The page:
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COVID-19 is an infection caused by SARS-CoV-2, a new coronavirus that was unknown until December 2019. As of 27 July 2020, there were more than 1.6 crore cases of this new coronavirus infection globally and the death toll had crossed 6.4 lakh. (Read more: How SARS-CoV-2 spreads)

Doctors and scientists - in their urgent search for a cure or a preventive measure to stop the spread of this infectious disease - have turned their attention to the patients who have recovered from the SARS-CoV-2 infection without any complications. (More than 1.7 lakh people had recovered from the illness, as of end-March 2020.)

The reason: the immune systems of the patients who have recovered have produced antibodies against the virus. These antibodies neutralize the virus and prevent it from infecting the healthy cells. Doctors have found a way to transfer these antibodies into other people - to both prevent and treat the infection: this transfer of ready-made antibodies against the virus is known as convalescent plasma therapy or passive antibody therapy.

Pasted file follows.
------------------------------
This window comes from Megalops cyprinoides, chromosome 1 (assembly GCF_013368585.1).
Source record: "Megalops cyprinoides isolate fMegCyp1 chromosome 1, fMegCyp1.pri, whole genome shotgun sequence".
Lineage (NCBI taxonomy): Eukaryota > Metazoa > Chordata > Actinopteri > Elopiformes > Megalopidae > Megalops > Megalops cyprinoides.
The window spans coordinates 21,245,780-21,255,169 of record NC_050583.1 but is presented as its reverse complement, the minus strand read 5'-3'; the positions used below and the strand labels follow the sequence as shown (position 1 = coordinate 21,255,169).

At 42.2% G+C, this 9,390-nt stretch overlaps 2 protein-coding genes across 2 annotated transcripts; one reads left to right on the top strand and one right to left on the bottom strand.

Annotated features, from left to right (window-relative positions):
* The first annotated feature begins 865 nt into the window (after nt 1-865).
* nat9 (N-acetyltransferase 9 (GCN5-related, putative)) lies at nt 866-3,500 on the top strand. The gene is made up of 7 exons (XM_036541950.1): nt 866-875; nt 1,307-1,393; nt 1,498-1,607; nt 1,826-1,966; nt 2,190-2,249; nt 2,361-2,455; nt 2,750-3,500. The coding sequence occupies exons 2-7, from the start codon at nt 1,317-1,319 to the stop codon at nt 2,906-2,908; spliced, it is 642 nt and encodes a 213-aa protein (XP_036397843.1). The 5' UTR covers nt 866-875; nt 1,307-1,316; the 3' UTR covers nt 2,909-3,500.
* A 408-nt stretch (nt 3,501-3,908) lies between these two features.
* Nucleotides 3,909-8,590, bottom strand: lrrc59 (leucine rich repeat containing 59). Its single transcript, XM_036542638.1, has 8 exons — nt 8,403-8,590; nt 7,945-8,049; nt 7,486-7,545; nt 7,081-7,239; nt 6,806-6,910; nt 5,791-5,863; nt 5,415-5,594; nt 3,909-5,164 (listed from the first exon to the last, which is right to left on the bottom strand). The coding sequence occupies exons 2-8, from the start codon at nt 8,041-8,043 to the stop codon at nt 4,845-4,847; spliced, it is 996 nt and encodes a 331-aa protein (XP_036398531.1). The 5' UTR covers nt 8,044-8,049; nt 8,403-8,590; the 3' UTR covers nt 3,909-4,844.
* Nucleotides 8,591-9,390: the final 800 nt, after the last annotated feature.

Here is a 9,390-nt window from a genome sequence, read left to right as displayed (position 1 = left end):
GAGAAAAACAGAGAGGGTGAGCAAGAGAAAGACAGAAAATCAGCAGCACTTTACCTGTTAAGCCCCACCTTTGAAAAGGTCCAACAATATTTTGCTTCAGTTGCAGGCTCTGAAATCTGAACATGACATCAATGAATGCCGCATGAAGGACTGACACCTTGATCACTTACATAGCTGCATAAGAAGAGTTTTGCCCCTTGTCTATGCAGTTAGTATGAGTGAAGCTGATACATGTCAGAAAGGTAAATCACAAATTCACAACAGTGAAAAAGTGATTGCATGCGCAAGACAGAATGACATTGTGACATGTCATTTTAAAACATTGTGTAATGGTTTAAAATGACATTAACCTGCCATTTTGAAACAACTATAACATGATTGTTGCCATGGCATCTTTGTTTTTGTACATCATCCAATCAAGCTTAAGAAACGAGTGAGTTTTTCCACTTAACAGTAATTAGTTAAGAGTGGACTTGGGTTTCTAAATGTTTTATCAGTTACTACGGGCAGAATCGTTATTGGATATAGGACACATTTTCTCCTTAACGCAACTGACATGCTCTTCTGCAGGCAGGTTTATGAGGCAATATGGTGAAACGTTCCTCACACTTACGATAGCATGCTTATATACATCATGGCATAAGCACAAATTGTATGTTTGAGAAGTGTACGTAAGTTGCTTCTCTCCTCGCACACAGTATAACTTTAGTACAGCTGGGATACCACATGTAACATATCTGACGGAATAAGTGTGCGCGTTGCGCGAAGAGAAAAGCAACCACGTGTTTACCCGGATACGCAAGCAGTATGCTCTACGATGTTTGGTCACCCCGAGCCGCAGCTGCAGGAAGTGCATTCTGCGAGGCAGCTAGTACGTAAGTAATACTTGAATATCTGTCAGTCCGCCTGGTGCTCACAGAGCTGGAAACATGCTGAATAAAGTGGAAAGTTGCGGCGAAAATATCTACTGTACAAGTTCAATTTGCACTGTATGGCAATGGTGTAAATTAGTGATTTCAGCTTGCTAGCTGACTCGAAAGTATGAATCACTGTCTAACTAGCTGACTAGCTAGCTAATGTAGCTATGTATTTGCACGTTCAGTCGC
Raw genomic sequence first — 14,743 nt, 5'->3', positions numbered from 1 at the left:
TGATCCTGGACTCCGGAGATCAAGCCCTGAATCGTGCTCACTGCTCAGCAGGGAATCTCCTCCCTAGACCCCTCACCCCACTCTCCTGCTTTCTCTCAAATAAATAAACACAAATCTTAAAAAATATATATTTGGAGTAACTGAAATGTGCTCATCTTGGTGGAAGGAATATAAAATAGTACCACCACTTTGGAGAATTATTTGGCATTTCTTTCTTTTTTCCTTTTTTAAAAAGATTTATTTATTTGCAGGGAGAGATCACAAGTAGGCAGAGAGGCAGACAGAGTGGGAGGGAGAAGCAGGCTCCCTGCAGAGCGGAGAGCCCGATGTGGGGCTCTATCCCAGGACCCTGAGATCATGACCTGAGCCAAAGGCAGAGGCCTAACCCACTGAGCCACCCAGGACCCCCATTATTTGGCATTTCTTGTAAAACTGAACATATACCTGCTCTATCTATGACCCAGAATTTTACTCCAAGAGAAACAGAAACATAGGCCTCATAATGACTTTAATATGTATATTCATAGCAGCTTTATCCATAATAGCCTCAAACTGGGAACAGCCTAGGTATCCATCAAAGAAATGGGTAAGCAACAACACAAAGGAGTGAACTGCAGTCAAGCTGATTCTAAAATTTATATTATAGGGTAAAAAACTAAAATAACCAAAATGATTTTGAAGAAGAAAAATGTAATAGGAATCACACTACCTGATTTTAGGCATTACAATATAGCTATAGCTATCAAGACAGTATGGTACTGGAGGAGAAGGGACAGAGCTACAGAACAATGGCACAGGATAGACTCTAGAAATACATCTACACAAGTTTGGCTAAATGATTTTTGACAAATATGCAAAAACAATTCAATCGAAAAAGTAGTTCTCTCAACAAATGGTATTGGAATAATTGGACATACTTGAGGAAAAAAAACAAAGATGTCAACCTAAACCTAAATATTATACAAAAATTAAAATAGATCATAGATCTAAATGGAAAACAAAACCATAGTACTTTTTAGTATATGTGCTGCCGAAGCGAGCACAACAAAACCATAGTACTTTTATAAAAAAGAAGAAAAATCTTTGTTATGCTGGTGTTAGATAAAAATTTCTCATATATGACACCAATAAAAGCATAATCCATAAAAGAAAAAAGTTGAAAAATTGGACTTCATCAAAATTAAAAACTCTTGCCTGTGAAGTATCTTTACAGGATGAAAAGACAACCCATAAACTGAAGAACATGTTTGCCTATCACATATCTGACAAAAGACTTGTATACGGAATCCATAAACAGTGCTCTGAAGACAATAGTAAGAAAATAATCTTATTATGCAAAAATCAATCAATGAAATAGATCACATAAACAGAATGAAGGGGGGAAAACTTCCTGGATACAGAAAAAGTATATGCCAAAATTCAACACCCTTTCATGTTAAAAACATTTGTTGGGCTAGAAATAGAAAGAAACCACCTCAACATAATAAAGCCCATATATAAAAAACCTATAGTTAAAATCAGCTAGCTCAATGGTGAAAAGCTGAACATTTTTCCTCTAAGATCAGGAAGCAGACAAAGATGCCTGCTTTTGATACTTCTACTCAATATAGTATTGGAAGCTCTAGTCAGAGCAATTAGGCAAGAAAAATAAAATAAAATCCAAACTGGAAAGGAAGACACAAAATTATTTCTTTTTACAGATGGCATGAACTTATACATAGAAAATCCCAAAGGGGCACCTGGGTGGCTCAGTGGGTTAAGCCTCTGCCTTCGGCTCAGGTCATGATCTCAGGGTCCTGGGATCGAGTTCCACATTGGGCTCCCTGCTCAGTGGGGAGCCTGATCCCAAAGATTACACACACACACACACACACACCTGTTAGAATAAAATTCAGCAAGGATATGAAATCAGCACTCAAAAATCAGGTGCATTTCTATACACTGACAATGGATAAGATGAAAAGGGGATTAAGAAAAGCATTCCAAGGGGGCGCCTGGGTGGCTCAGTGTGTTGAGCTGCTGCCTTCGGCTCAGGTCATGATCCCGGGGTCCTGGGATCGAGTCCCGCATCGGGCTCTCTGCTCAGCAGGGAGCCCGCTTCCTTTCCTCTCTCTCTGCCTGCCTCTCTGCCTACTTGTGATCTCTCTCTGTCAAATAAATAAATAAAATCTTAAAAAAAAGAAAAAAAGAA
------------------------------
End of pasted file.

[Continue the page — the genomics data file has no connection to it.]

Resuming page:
Difference between vaccines and convalescent plasma therapy (passive antibody treatment)

Our immune system has the ability to detect any foreign object that enters our body. That foreign object is called an antigen. To fight that antigen, the body forms a fighting agent which is called an antibody. Most of us have got vaccinations in childhood to protect us from specific diseases. These vaccinations are called active vaccinations as they do not directly provide immunity to our body - instead, they activate our immune system to form antibodies against the disease. 

However, in convalescent plasma therapy (passive antibody therapy), the specific antibodies required to kill a specific agent are directly delivered into the body. Plasma therapy or passive antibody administration is one of the most potent ways of providing immediate immunity to the people who are susceptible to a specific disease. Plasma therapy has previously been used for viral diseases such as poliomyelitis, measles, mumps, and influenza in the 1920s.

  1. Convalescent plasma therapy (passive antibody treatment) in India
  2. How is convalescent plasma therapy (passive antibody treatment) given to COVID-19 patients?
  3. What is the source of antibodies in convalescent plasma therapy (passive antibody treatment)?
  4. When can we use convalescent plasma therapy (passive antibody treatment)?
  5. Can we use convalescent plasma therapy (passive antibody treatment) for the treatment of seriously ill COVID-19 patients?
  6. What are the conditions for delivering convalescent plasma therapy (passive antibody treatment)?
  7. What can be the side effects of convalescent plasma therapy (passive antibody treatment)?
  8. Doctors for What is convalescent plasma therapy ?
  9. COVID-19: Who can donate blood plasma?